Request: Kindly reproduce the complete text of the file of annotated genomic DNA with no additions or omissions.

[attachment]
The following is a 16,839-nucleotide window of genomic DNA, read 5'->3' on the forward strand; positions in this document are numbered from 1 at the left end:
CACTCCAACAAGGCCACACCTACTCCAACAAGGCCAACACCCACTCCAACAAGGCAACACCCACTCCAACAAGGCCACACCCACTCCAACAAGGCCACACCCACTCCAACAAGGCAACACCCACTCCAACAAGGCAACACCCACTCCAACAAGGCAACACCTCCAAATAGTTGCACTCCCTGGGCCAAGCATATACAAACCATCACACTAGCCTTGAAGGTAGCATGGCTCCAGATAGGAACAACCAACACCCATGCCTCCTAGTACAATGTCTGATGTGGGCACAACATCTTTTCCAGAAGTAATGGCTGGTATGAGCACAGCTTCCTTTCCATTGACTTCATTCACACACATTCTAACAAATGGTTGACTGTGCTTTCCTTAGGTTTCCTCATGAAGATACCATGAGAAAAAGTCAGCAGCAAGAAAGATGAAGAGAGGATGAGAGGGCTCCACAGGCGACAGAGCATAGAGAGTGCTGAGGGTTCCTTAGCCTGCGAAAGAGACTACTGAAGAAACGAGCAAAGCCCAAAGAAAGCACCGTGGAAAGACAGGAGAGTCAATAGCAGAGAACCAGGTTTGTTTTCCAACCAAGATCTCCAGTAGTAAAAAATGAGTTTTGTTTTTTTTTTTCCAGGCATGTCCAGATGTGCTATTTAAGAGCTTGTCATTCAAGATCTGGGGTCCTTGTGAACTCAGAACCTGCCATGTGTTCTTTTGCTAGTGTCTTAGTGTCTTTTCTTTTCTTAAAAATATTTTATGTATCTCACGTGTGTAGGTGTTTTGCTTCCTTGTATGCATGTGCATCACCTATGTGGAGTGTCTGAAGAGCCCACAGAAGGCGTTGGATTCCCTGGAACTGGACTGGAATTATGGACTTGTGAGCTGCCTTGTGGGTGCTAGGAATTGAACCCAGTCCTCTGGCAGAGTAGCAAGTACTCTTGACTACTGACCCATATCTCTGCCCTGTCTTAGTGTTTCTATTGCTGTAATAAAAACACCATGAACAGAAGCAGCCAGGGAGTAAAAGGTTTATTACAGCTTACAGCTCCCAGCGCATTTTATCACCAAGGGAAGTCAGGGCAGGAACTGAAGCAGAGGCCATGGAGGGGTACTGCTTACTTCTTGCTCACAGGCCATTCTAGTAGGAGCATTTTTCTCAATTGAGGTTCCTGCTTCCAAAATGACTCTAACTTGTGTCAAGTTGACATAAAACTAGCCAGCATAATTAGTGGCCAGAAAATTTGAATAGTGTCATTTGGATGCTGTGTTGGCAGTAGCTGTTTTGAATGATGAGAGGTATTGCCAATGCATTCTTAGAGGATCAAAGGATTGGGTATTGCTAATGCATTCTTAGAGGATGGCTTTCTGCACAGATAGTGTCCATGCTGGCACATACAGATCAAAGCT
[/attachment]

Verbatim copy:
The following is a 16,839-nucleotide window of genomic DNA, read 5'->3' on the forward strand; positions in this document are numbered from 1 at the left end:
CACTCCAACAAGGCCACACCTACTCCAACAAGGCCAACACCCACTCCAACAAGGCAACACCCACTCCAACAAGGCCACACCCACTCCAACAAGGCCACACCCACTCCAACAAGGCAACACCCACTCCAACAAGGCAACACCCACTCCAACAAGGCAACACCTCCAAATAGTTGCACTCCCTGGGCCAAGCATATACAAACCATCACACTAGCCTTGAAGGTAGCATGGCTCCAGATAGGAACAACCAACACCCATGCCTCCTAGTACAATGTCTGATGTGGGCACAACATCTTTTCCAGAAGTAATGGCTGGTATGAGCACAGCTTCCTTTCCATTGACTTCATTCACACACATTCTAACAAATGGTTGACTGTGCTTTCCTTAGGTTTCCTCATGAAGATACCATGAGAAAAAGTCAGCAGCAAGAAAGATGAAGAGAGGATGAGAGGGCTCCACAGGCGACAGAGCATAGAGAGTGCTGAGGGTTCCTTAGCCTGCGAAAGAGACTACTGAAGAAACGAGCAAAGCCCAAAGAAAGCACCGTGGAAAGACAGGAGAGTCAATAGCAGAGAACCAGGTTTGTTTTCCAACCAAGATCTCCAGTAGTAAAAAATGAGTTTTGTTTTTTTTTTTCCAGGCATGTCCAGATGTGCTATTTAAGAGCTTGTCATTCAAGATCTGGGGTCCTTGTGAACTCAGAACCTGCCATGTGTTCTTTTGCTAGTGTCTTAGTGTCTTTTCTTTTCTTAAAAATATTTTATGTATCTCACGTGTGTAGGTGTTTTGCTTCCTTGTATGCATGTGCATCACCTATGTGGAGTGTCTGAAGAGCCCACAGAAGGCGTTGGATTCCCTGGAACTGGACTGGAATTATGGACTTGTGAGCTGCCTTGTGGGTGCTAGGAATTGAACCCAGTCCTCTGGCAGAGTAGCAAGTACTCTTGACTACTGACCCATATCTCTGCCCTGTCTTAGTGTTTCTATTGCTGTAATAAAAACACCATGAACAGAAGCAGCCAGGGAGTAAAAGGTTTATTACAGCTTACAGCTCCCAGCGCATTTTATCACCAAGGGAAGTCAGGGCAGGAACTGAAGCAGAGGCCATGGAGGGGTACTGCTTACTTCTTGCTCACAGGCCATTCTAGTAGGAGCATTTTTCTCAATTGAGGTTCCTGCTTCCAAAATGACTCTAACTTGTGTCAAGTTGACATAAAACTAGCCAGCATAATTAGTGGCCAGAAAATTTGAATAGTGTCATTTGGATGCTGTGTTGGCAGTAGCTGTTTTGAATGATGAGAGGTATTGCCAATGCATTCTTAGAGGATCAAAGGATTGGGTATTGCTAATGCATTCTTAGAGGATGGCTTTCTGCACAGATAGTGTCCATGCTGGCACATACAGATCAAAGCT